I attribute a large part of the success of this experience to the small number of students in my class. Further, I tried to keep the environment as calm and structured as possible, and I held high behavioral expectations for all of my students—including Bobby. Often, Bobby would sit close to me so that I could discreetly touch his arm if his behavior became too distracting; usually, that would settle him.
Another key component to the success of this venture was Bobby's full-time aide. She was firm yet loving, and she gave Bobby individual attention. For 60–90 minutes each day, she took Bobby aside and worked with him one-on-one on academics (when he was unable to keep up with the rest of the class), helped him adjust to our classroom structure, and addressed his behavioral and personal needs. As Bobby learned to cope with the classroom environment, his aide gradually weaned him from her social assistance so that Bobby could become more independent.

Lessons from Inclusion

  • Read the literature. Talk to and observe those who have experience with students who have similar disabilities and needs.
  • Work with available resources.
  • Work closely and communicate frequently with learning assistants as well as with the parent(s) of the included student.
  • Be consistent in your work with and treatment of the included student, holding for him or her—as often as is reasonable—the same high expectations of behavior as you do for the rest of the class.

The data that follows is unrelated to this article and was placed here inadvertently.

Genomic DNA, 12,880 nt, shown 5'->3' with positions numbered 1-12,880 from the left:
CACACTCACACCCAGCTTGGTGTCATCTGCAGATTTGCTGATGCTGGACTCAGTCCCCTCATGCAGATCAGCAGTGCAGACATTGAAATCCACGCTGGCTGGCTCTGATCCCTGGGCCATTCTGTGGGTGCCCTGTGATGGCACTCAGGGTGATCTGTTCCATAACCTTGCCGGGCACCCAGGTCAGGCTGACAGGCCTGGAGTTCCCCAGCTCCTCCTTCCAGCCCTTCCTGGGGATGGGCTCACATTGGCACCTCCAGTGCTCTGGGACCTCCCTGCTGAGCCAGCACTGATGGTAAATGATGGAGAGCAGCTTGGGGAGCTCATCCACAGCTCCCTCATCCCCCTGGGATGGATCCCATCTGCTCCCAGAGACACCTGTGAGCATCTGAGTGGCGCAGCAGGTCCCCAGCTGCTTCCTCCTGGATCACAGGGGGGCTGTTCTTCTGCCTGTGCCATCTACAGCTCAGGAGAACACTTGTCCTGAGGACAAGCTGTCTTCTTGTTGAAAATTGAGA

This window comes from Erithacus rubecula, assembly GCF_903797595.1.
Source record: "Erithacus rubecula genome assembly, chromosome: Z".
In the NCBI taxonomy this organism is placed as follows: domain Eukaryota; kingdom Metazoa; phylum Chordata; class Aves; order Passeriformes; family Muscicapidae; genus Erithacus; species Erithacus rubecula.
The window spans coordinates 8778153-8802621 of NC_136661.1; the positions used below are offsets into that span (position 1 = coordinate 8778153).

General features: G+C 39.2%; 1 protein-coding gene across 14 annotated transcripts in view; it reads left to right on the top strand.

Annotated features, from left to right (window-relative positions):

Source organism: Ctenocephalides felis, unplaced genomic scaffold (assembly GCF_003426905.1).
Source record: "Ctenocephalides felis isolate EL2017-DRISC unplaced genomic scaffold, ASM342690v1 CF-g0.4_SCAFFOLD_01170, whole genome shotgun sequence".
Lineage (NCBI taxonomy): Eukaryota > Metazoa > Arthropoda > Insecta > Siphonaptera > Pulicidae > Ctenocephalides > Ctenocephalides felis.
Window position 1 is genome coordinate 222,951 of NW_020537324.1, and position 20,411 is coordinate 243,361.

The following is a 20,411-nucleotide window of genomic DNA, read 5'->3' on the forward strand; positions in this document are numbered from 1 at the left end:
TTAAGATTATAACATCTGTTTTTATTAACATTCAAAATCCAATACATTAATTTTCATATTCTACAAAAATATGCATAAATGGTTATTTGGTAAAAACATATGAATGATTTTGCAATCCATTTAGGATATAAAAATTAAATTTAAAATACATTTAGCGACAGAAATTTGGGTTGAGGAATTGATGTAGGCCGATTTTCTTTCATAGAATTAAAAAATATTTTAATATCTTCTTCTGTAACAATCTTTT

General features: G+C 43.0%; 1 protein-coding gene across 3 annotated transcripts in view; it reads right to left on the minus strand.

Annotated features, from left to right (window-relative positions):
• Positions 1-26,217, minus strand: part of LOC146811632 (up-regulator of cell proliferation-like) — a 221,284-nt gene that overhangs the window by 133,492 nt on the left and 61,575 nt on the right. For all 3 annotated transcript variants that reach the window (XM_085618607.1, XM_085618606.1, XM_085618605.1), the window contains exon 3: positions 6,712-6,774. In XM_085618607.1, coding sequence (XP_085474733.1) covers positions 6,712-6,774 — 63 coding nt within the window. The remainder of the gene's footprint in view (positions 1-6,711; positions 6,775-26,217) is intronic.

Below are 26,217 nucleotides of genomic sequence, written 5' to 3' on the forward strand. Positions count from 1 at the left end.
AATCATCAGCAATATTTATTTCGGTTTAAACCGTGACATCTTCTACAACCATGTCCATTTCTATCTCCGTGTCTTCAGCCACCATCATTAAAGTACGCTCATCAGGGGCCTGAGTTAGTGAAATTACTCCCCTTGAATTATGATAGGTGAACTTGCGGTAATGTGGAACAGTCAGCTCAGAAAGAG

• Build a learning community among all the students in your class.
  • Enjoy the experience. Maintain a positive attitude, realize and accept your limitations, and recognize areas of growth, no matter how small.
About a month before the end of the school year, I had to leave my position to begin doctoral classes. Although I had discussed my departure with the class, Bobby was silent on the subject, and I couldn't tell how much he understood about my leaving. One day not long before I left, the students and I were watching a video. Bobby seemed agitated, and so I asked him to sit next to me on the sofa in the back of the room. He leaned toward me and said, "You're going away! You're going away!" I didn't know quite how to respond. I just said, "Yes, Bobby, I'm going away." Then I leaned over, gave him a little hug, and said, "I love you, Bobby." Bobby didn't speak; he merely took my arm and gently stroked it back and forth, back and forth. He loved me, too.

Autism Society of America. (2001). Educating children with autism [Online information package]. Available: http://autism-society.org/packages/educating_children.pdf

Whelan, M., & Walker, N. (1999). Effective teaching strategies and essential behaviour prevention techniques. Paper presented at the Autism 99 Conference. Available: http://trainland.tripod.com/margaret.w.htm

End Notes

1 "Bobby" is a pseudonym.

Elizabeth Zylstra has been a contributor for Educational Leadership.